• The most likely way to get your money back is if the business is bought by another business or your shares are sold on the Alternative Investment Market. The latter can only occur if there is a willing buyer.
    • If you are investing in a start-up or EIS qualifying business, you should not expect to get your money back through dividends. Such businesses rarely pay these.
  4. Don’t put all your eggs in one basket
    • Putting all your money into a single business or type of investment for example, is risky. Spreading your money across different investments makes you less dependent on any one to do well.
    • A good rule of thumb is not to invest more than 10% of your money in high-risk investments. (See https://www.fca.org.uk/investsmart/5-questions-ask-you-invest).
  5. The value of your investment can be reduced
    • The percentage of the business that you own will decrease if the business issues more shares. This could mean that the value of your investment reduces, depending on how much the business grows. Most start-up businesses issue multiple rounds of shares.
    • These new shares could have additional rights that your shares don’t have, such as the right to receive a fixed dividend, which could further reduce your chances of getting a return on your investment.

If you are interested in learning more about how to protect yourself, visit the FCA’s website at www.fca.org.uk/investsmart

Risk summary

(Estimated reading time: 2 minutes)

Due to the potential for losses, the Financial Conduct Authority (“FCA”) considers this investment to be high risk.

What are the key risks?

  1. You could lose all the money you invest
    • If a business you invest in fails, you are likely to lose 100% of the money you invested in that business. Most start-up businesses fail. Please see page 14 of the Information Memorandum for an overview of the types of businesses this fund invests in.
  2. You are unlikely to be protected if something goes wrong
    • Protection from the Financial Services Compensation Scheme (FSCS), in relation to claims against failed regulated firms, does not cover poor investment performance. Try the FSCS investment protection checker at https://www.fscs.org.uk/check/investment-protection-checker/.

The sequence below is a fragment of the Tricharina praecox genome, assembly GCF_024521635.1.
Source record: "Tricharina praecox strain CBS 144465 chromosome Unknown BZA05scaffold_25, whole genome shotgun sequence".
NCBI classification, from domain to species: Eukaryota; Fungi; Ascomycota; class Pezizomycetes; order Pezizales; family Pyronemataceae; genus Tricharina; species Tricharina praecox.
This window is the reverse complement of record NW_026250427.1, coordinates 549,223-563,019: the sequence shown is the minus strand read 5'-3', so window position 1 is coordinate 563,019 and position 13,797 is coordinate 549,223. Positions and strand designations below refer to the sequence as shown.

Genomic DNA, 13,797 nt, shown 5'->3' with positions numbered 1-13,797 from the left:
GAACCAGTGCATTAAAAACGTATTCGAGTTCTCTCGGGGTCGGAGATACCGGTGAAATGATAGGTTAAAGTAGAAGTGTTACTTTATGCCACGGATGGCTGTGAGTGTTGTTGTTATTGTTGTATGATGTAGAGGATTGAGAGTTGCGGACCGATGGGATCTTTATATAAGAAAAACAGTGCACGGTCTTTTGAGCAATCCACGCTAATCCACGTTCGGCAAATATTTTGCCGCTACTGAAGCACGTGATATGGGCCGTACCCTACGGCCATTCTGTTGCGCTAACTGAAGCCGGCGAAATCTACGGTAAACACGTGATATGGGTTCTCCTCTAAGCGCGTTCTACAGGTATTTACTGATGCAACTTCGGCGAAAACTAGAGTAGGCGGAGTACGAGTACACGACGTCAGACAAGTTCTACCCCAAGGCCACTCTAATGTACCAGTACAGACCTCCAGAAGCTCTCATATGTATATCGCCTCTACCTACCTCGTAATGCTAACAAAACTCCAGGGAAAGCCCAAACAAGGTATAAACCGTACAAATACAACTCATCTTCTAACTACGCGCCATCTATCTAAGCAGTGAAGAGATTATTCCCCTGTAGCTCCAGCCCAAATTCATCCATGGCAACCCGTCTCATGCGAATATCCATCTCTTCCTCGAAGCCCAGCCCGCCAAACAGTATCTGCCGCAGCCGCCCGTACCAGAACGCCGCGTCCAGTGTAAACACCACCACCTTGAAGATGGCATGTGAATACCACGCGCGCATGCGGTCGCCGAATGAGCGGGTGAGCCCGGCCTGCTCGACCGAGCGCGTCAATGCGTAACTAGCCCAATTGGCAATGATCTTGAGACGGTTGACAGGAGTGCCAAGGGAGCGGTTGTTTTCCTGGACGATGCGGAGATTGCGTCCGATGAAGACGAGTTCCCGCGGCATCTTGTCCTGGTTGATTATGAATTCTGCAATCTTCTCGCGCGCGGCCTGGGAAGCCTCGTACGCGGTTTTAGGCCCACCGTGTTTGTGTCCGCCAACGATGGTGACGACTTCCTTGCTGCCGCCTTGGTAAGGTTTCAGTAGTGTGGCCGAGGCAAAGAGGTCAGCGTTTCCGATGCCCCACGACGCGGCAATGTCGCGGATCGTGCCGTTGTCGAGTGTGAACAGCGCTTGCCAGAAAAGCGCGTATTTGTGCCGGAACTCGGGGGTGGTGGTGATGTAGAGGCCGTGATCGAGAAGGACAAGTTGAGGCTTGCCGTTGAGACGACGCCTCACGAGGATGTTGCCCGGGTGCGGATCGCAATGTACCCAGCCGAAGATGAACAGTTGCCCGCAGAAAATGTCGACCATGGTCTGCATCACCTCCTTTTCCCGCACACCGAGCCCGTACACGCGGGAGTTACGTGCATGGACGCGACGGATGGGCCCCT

• Protection from the Financial Ombudsman Service (FOS) does not cover poor investment performance. If you have a complaint against an FCA-regulated firm, FOS may be able to consider it. Learn more about FOS protection at https://www.financial-ombudsman.org.uk/consumers.
  3. You won’t get your money back quickly
    • Even if the business you invest in is successful, it may take several years to get your money back. You are unlikely to be able to sell your investment early.
    • For companies whose shares are not listed on any exchange (‘unquoted’ or ‘private’ companies), the most likely way to get your money back is if the business is bought by another business or lists its shares on an exchange such as the London Stock Exchange. These events are not common.
    • For companies whose shares are listed on an exchange (such as the AQSE or AIM), the most likely way to get your money back is if the business is bought by another business or your shares are sold on that exchange. The latter can only occur if there is a willing buyer.
    • If you are investing in a start-up or EIS qualifying business, you should not expect to get your money back through dividends. Such businesses rarely pay these.
  4. Don’t put all your eggs in one basket
    • Putting all your money into a single business or type of investment for example, is risky. Spreading your money across different investments makes you less dependent on any one to do well.
    • A good rule of thumb is not to invest more than 10% of your money in high-risk investments. (See https://www.fca.org.uk/investsmart/5-questions-ask-you-invest).
  5. The value of your investment can be reduced
    • The percentage of the business that you own will decrease if the business issues more shares. This could mean that the value of your investment reduces, depending on how much the business grows. Most start-up businesses issue multiple rounds of shares.
    • These new shares could have additional rights that your shares don’t have, such as the right to receive a fixed dividend, which could further reduce your chances of getting a return on your investment.

If you are interested in learning more about how to protect yourself, visit the FCA’s website at www.fca.org.uk/investsmart